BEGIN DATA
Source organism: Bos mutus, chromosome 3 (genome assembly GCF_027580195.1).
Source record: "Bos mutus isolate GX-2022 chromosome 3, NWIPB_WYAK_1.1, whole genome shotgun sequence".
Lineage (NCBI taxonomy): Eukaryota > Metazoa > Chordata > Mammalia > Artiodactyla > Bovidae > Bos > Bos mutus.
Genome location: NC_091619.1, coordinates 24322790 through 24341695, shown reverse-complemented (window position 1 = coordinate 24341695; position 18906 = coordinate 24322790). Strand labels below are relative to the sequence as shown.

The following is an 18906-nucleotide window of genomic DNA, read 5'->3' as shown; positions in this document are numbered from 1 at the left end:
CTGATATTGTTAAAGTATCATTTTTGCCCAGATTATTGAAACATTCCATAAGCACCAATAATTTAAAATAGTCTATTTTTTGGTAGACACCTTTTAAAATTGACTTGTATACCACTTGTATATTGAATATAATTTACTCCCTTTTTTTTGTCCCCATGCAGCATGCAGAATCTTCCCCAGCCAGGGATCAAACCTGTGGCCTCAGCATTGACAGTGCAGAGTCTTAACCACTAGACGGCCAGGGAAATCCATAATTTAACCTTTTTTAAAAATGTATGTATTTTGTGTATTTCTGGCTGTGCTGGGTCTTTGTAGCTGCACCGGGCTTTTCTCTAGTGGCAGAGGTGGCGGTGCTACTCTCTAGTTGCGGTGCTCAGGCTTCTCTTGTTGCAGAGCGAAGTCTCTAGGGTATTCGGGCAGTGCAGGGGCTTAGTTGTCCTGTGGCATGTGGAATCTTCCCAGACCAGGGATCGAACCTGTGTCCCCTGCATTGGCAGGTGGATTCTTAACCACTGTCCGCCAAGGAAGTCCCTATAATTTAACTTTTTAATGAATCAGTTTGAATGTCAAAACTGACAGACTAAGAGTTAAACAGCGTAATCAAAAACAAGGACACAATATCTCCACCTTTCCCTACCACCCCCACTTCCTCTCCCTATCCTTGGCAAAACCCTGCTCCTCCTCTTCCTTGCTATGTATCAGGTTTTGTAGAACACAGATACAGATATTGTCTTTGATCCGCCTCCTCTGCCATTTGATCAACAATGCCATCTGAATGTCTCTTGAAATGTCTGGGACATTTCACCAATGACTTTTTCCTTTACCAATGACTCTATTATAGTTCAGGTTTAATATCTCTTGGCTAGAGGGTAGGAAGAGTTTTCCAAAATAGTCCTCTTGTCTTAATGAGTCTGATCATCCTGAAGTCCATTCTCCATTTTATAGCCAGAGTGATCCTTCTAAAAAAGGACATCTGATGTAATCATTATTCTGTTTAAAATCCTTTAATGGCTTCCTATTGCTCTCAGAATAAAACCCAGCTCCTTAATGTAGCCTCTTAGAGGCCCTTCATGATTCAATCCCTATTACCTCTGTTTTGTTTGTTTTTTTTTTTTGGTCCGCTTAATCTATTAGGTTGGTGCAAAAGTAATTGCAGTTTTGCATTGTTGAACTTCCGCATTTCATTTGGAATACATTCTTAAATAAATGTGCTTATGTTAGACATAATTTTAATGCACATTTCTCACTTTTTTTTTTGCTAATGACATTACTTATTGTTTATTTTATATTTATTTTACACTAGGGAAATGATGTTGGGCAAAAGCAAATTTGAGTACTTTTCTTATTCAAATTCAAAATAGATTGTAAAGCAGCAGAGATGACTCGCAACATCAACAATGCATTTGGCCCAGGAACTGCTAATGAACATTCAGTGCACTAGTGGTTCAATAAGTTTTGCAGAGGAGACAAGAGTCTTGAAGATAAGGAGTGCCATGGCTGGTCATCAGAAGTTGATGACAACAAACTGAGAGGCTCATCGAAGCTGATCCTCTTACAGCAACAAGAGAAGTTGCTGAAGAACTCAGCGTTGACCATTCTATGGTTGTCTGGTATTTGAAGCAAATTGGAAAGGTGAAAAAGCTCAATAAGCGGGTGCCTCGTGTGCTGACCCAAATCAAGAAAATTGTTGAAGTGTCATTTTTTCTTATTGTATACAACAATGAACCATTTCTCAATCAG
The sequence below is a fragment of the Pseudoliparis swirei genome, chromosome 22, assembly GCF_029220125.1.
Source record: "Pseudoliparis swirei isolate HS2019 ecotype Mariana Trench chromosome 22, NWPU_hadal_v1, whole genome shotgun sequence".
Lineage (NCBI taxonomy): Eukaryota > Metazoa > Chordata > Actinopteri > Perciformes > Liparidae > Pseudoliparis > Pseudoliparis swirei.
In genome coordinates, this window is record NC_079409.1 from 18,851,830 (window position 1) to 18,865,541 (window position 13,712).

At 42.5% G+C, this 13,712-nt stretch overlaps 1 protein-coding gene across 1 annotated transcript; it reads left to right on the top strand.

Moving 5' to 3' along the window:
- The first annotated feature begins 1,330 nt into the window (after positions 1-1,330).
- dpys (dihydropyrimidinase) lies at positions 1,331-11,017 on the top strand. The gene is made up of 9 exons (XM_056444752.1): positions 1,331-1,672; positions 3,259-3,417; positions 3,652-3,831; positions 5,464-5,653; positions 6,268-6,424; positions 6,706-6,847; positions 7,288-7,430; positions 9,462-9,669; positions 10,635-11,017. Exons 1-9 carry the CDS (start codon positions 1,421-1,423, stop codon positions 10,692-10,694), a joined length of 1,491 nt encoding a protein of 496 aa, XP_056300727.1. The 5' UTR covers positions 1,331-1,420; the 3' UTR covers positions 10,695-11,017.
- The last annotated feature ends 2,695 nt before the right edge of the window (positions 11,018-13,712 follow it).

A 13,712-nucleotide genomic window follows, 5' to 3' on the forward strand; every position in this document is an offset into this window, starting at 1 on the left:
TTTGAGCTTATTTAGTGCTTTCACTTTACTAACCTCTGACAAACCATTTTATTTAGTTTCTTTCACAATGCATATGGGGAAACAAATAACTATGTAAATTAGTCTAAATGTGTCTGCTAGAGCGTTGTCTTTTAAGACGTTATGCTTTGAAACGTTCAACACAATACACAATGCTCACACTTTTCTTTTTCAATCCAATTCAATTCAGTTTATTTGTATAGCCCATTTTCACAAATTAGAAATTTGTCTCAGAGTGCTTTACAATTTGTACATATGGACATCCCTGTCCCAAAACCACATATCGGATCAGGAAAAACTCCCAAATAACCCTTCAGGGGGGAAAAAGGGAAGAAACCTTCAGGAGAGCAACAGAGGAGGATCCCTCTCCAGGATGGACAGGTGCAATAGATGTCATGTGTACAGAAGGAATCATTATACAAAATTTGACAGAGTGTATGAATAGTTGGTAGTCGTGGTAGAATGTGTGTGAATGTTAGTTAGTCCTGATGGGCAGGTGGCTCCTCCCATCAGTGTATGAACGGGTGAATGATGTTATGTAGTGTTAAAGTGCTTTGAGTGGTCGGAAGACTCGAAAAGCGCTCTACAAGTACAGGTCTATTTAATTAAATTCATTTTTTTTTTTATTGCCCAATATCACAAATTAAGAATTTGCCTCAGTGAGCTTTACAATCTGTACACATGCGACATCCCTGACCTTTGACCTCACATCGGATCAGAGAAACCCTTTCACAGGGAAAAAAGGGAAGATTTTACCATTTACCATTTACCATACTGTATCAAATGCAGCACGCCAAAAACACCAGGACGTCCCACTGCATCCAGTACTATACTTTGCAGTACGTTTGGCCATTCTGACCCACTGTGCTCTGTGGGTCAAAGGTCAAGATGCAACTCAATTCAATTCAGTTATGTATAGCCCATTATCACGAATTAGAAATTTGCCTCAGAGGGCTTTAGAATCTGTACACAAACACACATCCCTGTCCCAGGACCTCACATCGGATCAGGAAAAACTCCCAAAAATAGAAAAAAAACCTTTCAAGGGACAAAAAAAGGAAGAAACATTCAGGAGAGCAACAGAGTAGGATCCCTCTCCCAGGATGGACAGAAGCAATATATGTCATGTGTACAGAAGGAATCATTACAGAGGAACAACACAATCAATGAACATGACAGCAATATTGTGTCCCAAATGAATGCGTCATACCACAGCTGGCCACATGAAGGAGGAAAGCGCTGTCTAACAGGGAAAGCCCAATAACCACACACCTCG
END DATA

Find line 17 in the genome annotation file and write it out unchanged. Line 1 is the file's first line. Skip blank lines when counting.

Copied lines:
TTTGAGCTTATTTAGTGCTTTCACTTTACTAACCTCTGACAAACCATTTTATTTAGTTTCTTTCACAATGCATATGGGGAAACAAATAACTATGTAAATTAGTCTAAATGTGTCTGCTAGAGCGTTGTCTTTTAAGACGTTATGCTTTGAAACGTTCAACACAATACACAATGCTCACACTTTTCTTTTTCAATCCAATTCAATTCAGTTTATTTGTATAGCCCATTTTCACAAATTAGAAATTTGTCTCAGAGTGCTTTACAATTTGTACATATGGACATCCCTGTCCCAAAACCACATATCGGATCAGGAAAAACTCCCAAATAACCCTTCAGGGGGGAAAAAGGGAAGAAACCTTCAGGAGAGCAACAGAGGAGGATCCCTCTCCAGGATGGACAGGTGCAATAGATGTCATGTGTACAGAAGGAATCATTATACAAAATTTGACAGAGTGTATGAATAGTTGGTAGTCGTGGTAGAATGTGTGTGAATGTTAGTTAGTCCTGATGGGCAGGTGGCTCCTCCCATCAGTGTATGAACGGGTGAATGATGTTATGTAGTGTTAAAGTGCTTTGAGTGGTCGGAAGACTCGAAAAGCGCTCTACAAGTACAGGTCTATTTAATTAAATTCATTTTTTTTTTTATTGCCCAATATCACAAATTAAGAATTTGCCTCAGTGAGCTTTACAATCTGTACACATGCGACATCCCTGACCTTTGACCTCACATCGGATCAGAGAAACCCTTTCACAGGGAAAAAAGGGAAGATTTTACCATTTACCATTTACCATACTGTATCAAATGCAGCACGCCAAAAACACCAGGACGTCCCACTGCATCCAGTACTATACTTTGCAGTACGTTTGGCCATTCTGACCCACTGTGCTCTGTGGGTCAAAGGTCAAGATGCAACTCAATTCAATTCAGTTATGTATAGCCCATTATCACGAATTAGAAATTTGCCTCAGAGGGCTTTAGAATCTGTACACAAACACACATCCCTGTCCCAGGACCTCACATCGGATCAGGAAAAACTCCCAAAAATAGAAAAAAAACCTTTCAAGGGACAAAAAAAGGAAGAAACATTCAGGAGAGCAACAGAGTAGGATCCCTCTCCCAGGATGGACAGAAGCAATATATGTCATGTGTACAGAAGGAATCATTACAGAGGAACAACACAATCAATGAACATGACAGCAATATTGTGTCCCAAATGAATGCGTCATACCACAGCTGGCCACATGAAGGAGGAAAGCGCTGTCTAACAGGGAAAGCCCAATAACCACACACCTCG